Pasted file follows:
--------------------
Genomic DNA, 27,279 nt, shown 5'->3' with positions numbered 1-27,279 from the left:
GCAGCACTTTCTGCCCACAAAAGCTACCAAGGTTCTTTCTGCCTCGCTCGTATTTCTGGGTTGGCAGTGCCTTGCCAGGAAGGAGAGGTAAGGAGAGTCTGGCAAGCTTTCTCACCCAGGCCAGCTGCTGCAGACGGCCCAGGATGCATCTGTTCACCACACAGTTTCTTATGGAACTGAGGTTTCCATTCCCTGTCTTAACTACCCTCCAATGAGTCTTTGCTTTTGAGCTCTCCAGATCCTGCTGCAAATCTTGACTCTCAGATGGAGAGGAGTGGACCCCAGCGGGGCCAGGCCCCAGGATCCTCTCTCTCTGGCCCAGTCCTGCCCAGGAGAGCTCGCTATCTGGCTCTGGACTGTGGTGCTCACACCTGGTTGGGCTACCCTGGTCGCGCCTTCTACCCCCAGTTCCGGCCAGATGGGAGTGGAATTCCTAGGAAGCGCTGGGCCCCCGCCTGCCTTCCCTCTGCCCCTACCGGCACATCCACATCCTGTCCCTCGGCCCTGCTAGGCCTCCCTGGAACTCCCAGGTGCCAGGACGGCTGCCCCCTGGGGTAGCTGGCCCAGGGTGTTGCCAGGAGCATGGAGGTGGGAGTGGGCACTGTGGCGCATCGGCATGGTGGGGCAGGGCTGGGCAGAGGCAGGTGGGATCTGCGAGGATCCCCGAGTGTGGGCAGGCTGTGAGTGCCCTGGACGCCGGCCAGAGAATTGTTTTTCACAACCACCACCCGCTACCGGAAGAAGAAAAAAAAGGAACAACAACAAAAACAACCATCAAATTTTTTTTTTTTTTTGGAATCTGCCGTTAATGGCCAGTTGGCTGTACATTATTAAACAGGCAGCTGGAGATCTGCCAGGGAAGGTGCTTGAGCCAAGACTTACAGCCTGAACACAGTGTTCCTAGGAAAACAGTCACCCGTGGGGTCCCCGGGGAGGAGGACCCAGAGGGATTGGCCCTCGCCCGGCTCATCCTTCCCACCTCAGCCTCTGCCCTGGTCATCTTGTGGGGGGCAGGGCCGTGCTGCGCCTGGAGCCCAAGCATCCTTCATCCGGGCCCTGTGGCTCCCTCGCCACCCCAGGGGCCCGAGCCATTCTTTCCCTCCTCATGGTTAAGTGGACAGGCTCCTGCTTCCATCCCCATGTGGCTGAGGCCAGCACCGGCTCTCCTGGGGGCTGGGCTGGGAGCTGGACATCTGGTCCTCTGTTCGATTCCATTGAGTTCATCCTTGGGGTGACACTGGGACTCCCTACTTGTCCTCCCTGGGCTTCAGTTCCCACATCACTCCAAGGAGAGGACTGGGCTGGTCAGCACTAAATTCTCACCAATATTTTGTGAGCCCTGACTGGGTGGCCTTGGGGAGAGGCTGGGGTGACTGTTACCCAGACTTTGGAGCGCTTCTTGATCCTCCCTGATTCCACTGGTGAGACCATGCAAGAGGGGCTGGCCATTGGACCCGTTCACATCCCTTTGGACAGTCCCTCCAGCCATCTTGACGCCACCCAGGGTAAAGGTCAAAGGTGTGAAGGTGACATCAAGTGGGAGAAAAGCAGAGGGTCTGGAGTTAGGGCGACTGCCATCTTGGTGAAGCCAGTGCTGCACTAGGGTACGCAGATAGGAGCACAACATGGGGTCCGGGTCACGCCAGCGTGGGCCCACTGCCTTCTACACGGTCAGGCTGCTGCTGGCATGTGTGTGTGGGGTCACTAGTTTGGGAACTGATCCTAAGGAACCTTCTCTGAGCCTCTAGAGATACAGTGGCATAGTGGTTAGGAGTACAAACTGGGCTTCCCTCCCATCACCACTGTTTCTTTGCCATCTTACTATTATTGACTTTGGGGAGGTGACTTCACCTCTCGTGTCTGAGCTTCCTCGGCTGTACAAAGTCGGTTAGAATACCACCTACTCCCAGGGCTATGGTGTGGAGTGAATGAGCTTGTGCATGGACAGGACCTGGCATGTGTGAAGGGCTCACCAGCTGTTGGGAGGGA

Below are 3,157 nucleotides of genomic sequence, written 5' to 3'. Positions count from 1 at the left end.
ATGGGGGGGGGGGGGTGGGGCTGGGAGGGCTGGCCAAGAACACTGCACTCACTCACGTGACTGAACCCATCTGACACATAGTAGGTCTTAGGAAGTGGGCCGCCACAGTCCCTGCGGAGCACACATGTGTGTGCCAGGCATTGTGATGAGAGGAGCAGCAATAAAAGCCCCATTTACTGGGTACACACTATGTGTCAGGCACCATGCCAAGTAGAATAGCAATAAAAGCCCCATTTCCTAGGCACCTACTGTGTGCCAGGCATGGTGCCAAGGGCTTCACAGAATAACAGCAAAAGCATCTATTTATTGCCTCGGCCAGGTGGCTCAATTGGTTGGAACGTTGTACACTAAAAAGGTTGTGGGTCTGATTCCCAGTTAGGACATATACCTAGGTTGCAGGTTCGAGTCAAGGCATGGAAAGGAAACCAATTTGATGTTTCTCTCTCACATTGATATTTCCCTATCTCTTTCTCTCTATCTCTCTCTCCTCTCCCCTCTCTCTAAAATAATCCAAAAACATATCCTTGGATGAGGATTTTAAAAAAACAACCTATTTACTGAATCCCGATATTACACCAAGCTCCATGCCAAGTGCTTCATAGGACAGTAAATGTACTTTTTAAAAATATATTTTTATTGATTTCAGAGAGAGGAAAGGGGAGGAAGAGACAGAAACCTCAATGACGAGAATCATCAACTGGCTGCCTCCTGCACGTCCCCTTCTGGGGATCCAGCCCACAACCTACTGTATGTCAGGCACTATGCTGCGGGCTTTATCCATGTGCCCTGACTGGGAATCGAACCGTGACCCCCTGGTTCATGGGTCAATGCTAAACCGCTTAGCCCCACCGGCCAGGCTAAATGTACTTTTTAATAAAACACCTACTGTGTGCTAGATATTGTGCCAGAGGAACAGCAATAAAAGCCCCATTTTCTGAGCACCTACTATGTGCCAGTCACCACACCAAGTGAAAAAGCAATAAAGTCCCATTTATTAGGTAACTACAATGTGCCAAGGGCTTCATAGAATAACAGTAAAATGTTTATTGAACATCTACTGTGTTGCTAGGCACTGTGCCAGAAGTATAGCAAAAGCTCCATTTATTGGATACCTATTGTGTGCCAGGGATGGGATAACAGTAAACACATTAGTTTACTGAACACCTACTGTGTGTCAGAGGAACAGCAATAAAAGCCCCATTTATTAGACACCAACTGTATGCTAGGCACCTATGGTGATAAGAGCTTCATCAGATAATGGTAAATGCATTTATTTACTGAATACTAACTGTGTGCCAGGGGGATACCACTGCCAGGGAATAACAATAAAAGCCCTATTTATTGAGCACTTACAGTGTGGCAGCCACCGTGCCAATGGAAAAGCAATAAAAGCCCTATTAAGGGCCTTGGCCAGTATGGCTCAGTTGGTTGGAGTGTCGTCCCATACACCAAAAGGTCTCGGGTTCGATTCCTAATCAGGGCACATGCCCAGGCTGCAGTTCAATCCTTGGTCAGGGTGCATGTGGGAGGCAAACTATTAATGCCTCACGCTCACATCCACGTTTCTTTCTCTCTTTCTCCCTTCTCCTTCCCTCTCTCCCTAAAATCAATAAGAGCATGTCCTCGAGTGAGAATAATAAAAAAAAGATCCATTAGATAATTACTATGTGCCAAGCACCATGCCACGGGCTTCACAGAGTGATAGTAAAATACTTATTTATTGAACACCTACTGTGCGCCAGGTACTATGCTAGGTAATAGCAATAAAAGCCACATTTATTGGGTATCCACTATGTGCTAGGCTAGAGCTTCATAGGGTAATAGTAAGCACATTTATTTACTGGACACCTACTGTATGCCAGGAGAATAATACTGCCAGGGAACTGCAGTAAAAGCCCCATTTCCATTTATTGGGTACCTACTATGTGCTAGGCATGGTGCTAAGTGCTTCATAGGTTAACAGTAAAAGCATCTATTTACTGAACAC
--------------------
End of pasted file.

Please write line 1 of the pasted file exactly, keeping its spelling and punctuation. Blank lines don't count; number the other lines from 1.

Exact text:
Genomic DNA, 27,279 nt, shown 5'->3' with positions numbered 1-27,279 from the left: